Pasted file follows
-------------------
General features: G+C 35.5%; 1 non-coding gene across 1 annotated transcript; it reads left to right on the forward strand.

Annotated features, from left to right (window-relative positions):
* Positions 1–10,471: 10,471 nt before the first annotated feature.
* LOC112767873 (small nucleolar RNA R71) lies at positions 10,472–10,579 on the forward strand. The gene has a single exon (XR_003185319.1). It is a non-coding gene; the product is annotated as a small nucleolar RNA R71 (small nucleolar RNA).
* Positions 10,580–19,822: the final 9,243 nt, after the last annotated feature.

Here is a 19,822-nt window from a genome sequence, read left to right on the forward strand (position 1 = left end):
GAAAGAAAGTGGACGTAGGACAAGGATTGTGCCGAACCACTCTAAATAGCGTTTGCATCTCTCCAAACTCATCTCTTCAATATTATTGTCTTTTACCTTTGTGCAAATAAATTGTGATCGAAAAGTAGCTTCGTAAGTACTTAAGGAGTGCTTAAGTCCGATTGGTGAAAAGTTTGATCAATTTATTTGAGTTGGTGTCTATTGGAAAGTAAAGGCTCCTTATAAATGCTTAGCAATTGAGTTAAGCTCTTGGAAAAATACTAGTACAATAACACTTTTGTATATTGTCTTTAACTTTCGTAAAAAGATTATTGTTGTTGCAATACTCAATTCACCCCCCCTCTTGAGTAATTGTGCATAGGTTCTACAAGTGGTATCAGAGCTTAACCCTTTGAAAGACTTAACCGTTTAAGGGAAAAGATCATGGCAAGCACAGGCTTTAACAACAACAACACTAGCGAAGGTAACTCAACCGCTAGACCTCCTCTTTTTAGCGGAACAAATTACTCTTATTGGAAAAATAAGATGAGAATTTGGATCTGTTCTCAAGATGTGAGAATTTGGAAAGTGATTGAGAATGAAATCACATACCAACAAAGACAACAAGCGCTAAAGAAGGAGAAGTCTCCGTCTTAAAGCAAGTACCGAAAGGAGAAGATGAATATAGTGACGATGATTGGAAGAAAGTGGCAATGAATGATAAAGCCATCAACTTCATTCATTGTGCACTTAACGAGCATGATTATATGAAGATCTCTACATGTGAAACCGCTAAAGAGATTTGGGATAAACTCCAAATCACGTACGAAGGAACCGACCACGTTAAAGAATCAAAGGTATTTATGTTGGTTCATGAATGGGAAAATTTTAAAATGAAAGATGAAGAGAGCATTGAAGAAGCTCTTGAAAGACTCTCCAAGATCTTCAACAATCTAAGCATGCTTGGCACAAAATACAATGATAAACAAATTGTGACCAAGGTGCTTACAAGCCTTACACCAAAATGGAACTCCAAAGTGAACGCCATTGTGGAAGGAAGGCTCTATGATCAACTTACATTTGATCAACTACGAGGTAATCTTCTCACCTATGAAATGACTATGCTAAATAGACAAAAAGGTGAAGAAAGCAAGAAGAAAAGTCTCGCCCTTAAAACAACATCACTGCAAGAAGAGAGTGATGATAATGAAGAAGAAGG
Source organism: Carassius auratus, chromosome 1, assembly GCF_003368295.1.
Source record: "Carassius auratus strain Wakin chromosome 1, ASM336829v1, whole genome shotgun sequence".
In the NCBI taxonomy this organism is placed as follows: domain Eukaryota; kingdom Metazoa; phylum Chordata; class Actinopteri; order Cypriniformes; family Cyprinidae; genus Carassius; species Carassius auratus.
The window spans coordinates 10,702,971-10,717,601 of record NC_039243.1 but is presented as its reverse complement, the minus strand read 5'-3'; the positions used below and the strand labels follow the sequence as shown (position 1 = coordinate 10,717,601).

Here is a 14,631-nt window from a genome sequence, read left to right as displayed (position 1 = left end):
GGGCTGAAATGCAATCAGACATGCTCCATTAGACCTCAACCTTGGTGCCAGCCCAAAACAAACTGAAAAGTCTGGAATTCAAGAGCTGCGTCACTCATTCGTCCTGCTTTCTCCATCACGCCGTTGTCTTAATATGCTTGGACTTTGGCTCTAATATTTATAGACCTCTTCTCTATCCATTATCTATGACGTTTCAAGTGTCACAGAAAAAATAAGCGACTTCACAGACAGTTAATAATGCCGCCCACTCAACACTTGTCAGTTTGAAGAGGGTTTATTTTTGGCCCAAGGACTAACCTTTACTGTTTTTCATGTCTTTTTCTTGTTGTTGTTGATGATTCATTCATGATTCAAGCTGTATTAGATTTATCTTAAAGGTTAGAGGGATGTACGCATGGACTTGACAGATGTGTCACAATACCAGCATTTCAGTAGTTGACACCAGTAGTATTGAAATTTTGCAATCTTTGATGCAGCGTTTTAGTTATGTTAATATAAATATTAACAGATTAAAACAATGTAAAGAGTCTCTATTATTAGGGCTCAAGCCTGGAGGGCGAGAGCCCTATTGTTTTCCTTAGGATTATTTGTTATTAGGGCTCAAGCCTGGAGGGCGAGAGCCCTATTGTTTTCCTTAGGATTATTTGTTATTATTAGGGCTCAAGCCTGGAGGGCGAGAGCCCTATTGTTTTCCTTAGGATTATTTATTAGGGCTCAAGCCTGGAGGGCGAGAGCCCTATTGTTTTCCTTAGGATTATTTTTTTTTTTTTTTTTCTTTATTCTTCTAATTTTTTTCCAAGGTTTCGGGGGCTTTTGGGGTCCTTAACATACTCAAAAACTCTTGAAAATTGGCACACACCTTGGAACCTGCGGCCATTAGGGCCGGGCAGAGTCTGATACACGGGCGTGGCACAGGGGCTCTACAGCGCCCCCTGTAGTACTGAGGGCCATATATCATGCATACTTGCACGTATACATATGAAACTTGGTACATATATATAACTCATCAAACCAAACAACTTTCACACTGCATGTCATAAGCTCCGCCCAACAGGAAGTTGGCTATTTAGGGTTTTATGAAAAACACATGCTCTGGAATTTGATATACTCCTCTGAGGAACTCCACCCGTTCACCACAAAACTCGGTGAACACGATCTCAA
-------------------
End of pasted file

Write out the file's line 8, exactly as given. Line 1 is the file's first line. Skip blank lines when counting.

Source organism: Carassius auratus, chromosome 1, assembly GCF_003368295.1.